Steve Taylor, Author of the Month for October 2008
The Fall (cont.)
The Evidence for a Golden Age, 6000 years of Insanity and the Dawning of a New Era
By Steve Taylor
The Ego Explosion
All of this strongly argues against the idea that prehistoric human being were brutes whose only concern was survival, and whose lives were full of cruelty and conflict, as men competed against each other for status and food and sex. Warfare, social oppression and male domination - and an existence that was "nasty, brutish and short" - belong to a later phase of human history. Evidence from artwork, cemeteries and battle sites suggests that there was an "eruption" of these social pathologies during the 4th millennium BCE, starting in the Middle East and central Asia. The root cause of this change may have been environmental. Around this time massive areas of land which had been fertile for thousands of years started to turn into desert. This happened all over the Middle East and central Asia, creating the massive belt of arid or desert land which runs across from the Steppes of southern Russia to the Arabian and Iranian deserts. The groups who lived in the area - including the original Indo-Europeans and Semites - were forced to flee and look for new fertile lands, causing massive waves of migrations.
This environmental disaster seems to have changed the psyche of these peoples. Whereas before they had been peaceful and egalitarian, now they became aggressive, hierarchical and patriarchal. Over the following centuries. they spread over the Europe, Middle East and Asia, killing and conquering the peaceful "Old World" peoples they came across, including the civilisation of Old Europe (which was reconstructed by the archaeologist Marija Gimbutas). By 500 BCE, these peoples had more or less completely conquered the whole of Eurasia, leaving only a few indigenous peoples such as the Laplanders of Scandinavia, the tribal peoples of Siberia, and the indigenous peoples of the forests and hills of India. In mainland Europe the only surviving non-Indo-European indigenous peoples were the Basque people of northern Spain (who amazingly still survive today) and the Etruscans of Italy, who were soon to be wiped out by the Romans.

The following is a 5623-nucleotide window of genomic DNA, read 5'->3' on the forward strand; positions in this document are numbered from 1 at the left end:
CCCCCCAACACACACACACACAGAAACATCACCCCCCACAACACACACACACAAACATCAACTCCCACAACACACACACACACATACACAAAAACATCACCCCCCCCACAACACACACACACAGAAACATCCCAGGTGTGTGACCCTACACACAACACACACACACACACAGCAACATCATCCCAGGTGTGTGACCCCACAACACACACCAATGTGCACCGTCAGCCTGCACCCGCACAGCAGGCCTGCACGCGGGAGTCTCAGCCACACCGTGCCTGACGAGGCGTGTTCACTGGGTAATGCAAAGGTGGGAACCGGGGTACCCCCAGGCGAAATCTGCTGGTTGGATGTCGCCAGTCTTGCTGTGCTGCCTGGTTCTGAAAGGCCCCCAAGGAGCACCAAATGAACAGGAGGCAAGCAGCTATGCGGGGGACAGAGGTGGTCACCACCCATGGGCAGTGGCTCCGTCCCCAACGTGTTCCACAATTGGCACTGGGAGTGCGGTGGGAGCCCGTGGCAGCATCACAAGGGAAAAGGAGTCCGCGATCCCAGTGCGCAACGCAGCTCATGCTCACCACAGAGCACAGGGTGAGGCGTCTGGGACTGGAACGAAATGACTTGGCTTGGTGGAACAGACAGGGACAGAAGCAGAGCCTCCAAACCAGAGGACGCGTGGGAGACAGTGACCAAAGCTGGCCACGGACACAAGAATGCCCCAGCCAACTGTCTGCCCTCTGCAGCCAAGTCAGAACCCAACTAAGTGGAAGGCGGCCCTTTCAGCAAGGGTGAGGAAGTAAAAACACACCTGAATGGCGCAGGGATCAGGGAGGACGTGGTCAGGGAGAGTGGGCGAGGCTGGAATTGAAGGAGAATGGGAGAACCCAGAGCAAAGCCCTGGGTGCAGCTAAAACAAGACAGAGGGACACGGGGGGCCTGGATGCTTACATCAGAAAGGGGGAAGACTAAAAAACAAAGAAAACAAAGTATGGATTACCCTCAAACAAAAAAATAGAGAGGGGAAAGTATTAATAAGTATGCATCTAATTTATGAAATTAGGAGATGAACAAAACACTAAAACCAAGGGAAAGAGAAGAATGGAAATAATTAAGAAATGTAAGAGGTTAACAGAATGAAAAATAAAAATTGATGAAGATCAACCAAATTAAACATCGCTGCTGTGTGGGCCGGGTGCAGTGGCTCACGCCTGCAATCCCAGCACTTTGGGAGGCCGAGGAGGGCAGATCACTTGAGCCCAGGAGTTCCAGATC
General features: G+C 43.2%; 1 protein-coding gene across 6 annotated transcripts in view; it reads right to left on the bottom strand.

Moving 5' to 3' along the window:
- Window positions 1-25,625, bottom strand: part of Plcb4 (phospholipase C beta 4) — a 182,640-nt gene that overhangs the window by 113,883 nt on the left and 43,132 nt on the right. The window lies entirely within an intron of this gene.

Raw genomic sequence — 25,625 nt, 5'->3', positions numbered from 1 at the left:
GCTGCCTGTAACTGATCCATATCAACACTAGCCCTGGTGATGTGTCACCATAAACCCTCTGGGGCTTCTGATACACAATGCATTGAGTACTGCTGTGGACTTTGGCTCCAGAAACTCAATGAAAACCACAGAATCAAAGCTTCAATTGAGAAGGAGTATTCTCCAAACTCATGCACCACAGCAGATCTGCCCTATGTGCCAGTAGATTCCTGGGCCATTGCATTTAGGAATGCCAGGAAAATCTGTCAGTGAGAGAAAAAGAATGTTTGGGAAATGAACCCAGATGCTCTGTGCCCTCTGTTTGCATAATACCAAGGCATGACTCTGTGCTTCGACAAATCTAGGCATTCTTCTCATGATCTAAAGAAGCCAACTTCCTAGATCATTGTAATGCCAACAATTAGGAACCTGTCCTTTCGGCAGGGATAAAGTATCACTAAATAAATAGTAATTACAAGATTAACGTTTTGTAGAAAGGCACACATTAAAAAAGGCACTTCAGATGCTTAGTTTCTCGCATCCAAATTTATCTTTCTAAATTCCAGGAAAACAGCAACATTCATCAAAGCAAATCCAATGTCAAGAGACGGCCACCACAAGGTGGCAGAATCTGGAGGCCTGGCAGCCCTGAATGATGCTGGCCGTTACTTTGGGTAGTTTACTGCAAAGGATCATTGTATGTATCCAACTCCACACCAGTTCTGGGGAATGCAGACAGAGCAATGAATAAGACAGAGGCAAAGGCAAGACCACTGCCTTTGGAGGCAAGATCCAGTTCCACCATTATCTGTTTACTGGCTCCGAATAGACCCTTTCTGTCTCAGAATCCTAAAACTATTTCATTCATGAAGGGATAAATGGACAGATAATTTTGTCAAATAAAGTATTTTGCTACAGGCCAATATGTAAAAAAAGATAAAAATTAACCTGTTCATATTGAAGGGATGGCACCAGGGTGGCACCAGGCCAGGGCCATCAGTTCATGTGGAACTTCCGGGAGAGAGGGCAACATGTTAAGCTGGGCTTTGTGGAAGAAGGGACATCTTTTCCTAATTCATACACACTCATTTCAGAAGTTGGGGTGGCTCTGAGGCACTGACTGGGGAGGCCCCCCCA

In my bookThe Fall, I try to explain how these people were (and are) different from the peaceful peoples who came before them. My theory is that the environmental catastrophe (the drying up their fertile lands) caused an "Ego Explosion". These peoples developed a stronger and sharper sense of identity, or of individuality, which made them feel more separate to nature and to other people, and more liable to be aggressive and to lust after power and status. We - modern day Eurasians - are the descendents of these peoples, and we have inherited their strong sense of ego. This is still the main difference between us and indigenous "unfallen" peoples such as the Native Americans, Australian Aborigines and the peoples of Oceania, and the reason why they have much more respectful attitude to nature than us, and a more spiritual vision of the universe. Our strong sense of ego "walls us off" from other people and nature, makes us unable to sense the alive-ness of the world around us, and may ultimately be responsible for our extinction as a species.